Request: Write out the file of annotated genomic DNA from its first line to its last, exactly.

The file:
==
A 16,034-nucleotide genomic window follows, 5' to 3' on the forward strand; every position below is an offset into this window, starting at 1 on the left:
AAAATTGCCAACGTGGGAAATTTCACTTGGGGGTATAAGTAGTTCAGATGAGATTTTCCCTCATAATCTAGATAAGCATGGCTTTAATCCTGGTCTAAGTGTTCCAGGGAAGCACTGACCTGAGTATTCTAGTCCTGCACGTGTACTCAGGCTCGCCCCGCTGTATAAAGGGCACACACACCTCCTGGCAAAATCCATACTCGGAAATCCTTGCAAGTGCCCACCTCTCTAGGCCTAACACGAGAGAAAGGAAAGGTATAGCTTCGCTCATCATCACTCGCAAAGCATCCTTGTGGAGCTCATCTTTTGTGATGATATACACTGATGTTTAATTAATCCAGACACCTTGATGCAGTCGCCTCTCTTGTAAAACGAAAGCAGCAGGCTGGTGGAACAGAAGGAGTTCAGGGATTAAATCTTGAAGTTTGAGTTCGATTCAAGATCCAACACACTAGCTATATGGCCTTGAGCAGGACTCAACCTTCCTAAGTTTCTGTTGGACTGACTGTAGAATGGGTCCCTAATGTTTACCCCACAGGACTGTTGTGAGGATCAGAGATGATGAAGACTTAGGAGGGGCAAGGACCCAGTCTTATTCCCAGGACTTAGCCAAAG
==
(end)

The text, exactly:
A 16,034-nucleotide genomic window follows, 5' to 3' on the forward strand; every position below is an offset into this window, starting at 1 on the left:
AAAATTGCCAACGTGGGAAATTTCACTTGGGGGTATAAGTAGTTCAGATGAGATTTTCCCTCATAATCTAGATAAGCATGGCTTTAATCCTGGTCTAAGTGTTCCAGGGAAGCACTGACCTGAGTATTCTAGTCCTGCACGTGTACTCAGGCTCGCCCCGCTGTATAAAGGGCACACACACCTCCTGGCAAAATCCATACTCGGAAATCCTTGCAAGTGCCCACCTCTCTAGGCCTAACACGAGAGAAAGGAAAGGTATAGCTTCGCTCATCATCACTCGCAAAGCATCCTTGTGGAGCTCATCTTTTGTGATGATATACACTGATGTTTAATTAATCCAGACACCTTGATGCAGTCGCCTCTCTTGTAAAACGAAAGCAGCAGGCTGGTGGAACAGAAGGAGTTCAGGGATTAAATCTTGAAGTTTGAGTTCGATTCAAGATCCAACACACTAGCTATATGGCCTTGAGCAGGACTCAACCTTCCTAAGTTTCTGTTGGACTGACTGTAGAATGGGTCCCTAATGTTTACCCCACAGGACTGTTGTGAGGATCAGAGATGATGAAGACTTAGGAGGGGCAAGGACCCAGTCTTATTCCCAGGACTTAGCCAAAG